Post By ZOMBIEvs42
Post By luvmy40
Post By munch520
Post By Longstreet
Post By Rob99VMI04
March 13th, 2014 12:54 AM
Is building an AR 15 difficult?
I am interested in buying or building an AR 15. I cant justify paying a ton for it so my LGS pointed me towards a DPMS for about $700. But with sights its around $800. Im contemplating building one but i have no idea where to start. Will i need a lot of specialized tools i may never use again? Will i need expertise past general handiness and experience with common hand tools? Where can i find good instructions online? What kind of rifle can i build for +/- $700-$800 compared to a $700 DPMS or similar priced gun? What pitfalls/problems could a rookie run into building an AR? I appreciate the advice!
It's gonna be a lot of slow singing and flower bringing if my burglar alarm starts ringing.
March 13th, 2014 01:22 AM
I've not done one from scratch on my own, yet, but I have assisted with a few. It's not difficult at all, beyond a couple of must-do steps and needing a small set of quality tools.
The most important aspect I've learned: get quality tools. You'll have them for awhile, and they'll basically be a one-time purchase. Nothing fouls a build quicker than tools that aren't up to the job.
Some resources that can help introduce you to the process:
Check over in the sponsor forum, for SlickGuns (for example). Some choices on stripped lowers, partially-assembled parts, etc.
Your best weapon is your brain. Don't leave home without it.
self defense (A.O.J.).
How does disarming
the number of victims?
Reason over Force: The Gun is Civilization (Marko Kloos)
NRA, SAF, GOA, OFF, ACLDN.
March 13th, 2014 03:00 AM
what ccw9mm says.
tons of youtubes as well.
i have all the tools, just need to get the familys chief financial officer to sign off on the purchase.
take lots of pictures!
weekend pre-apocolypse nomadic warrior, leather duster and all.
March 13th, 2014 03:55 AM
The hardest part is getting the barrel on correctly if that's considered hard. Need a set of barrel vise clamps with a torque wrench attached to a ar wrench to do the job correctly. Next would be driving in pins while not damaging or scratching ur parts. To me in building one the hardest part is parting with the money...
The police are not there to protect you from crime, they are there to arrest the guy after the crime has been committed, assuming they find him. It is your responsibility to protect yourself and your family.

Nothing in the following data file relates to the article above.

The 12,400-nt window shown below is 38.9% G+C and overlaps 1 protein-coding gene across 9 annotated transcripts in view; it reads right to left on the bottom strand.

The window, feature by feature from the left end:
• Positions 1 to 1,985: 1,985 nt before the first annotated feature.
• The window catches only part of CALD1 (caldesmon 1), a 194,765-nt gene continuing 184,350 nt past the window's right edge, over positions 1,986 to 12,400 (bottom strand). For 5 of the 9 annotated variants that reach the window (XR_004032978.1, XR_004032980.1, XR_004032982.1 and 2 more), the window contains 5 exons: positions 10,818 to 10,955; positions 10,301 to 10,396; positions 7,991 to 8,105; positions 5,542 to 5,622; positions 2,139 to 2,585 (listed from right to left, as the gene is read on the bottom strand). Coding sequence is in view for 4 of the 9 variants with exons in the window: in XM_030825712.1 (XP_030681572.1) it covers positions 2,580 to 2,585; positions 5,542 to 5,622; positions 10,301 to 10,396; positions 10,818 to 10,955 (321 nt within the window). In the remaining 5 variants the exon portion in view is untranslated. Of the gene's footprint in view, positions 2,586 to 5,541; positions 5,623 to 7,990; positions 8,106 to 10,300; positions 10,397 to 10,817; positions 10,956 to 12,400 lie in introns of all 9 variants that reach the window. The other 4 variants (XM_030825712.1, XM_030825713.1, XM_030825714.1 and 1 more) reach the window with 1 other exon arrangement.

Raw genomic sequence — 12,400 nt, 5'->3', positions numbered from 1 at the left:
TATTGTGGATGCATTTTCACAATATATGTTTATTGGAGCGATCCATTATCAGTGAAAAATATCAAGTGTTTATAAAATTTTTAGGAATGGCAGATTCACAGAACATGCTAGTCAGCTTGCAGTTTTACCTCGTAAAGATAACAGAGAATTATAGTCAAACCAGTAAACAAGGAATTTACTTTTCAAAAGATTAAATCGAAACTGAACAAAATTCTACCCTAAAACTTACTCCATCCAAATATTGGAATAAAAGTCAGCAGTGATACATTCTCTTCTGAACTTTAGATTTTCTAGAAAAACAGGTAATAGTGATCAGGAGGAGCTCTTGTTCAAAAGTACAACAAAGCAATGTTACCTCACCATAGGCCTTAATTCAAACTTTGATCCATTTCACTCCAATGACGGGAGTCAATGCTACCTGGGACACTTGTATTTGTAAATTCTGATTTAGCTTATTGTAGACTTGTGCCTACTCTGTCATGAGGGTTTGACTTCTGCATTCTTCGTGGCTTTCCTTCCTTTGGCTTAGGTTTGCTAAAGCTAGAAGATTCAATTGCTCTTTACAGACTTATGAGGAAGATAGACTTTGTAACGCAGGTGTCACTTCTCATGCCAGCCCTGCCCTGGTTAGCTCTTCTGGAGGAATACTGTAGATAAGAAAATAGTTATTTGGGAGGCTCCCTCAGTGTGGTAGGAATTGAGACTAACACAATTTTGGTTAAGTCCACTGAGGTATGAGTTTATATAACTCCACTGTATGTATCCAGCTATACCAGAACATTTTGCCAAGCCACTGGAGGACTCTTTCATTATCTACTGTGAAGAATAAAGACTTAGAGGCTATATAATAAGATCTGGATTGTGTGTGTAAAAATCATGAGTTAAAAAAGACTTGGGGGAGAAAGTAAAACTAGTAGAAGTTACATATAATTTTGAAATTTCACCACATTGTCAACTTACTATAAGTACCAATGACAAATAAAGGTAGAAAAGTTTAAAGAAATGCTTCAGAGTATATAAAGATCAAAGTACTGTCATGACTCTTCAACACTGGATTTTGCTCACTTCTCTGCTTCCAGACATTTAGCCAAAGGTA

March 13th, 2014 09:23 AM
Most people start by assembling a lower and purchasing a full upper. The only tools needed are a good set of roll pin punches, a couple screw drivers and an armorers tool or spanner wrench. Be sure to stake the castle nut on the lower extension.
It's possible to save a good bit on a high quality rifle by buying your components when they are on sale but you will be hard pressed to "build" for $700.00 or less.
If you just want an AR to plink with at the range then any of the lower tier(Bushy, DPMS, Del Ton, etc.) will do the job and can even be improved a good bit with only a little effort.
If you want a rifle that you can depend on in a bad situation or for hard use in hunting or competition then spend a bit more and get quality. I regularly see Colt 6920s for just under $1000.00 and sometimes for around $900.00. For $1,200.00-$1,500.00 you can build a true top notch stick with high quality parts. For relatively little more you can buy complete rifle and be assured of the craftsmanship in assembly.
Look at G&R Tactical and Bravo Company(BCM)
I've had good luck with Palmetto State Armory but they are fast gaining a reputation for poor customer service. I chalk this up to growing too fast but only time will tell.
Unfortunately, most everyone is out of stock or low on stock these days.
March 13th, 2014 09:45 AM
Building your own lower and buying an assembled upper, as recommended above, is a great idea.
A couple things that are not always mentioned but are (IMO) good advice:
-grab a small bottle of Alumablack for easy touch up
-buy the proper tools, assembling is much easier with them and you'll be tearing the gun down again for maintenance or changing of parts
-when installing the receiver extension, use moly grease (graphite free) on the threads
-don't use locktite, just stake the endplate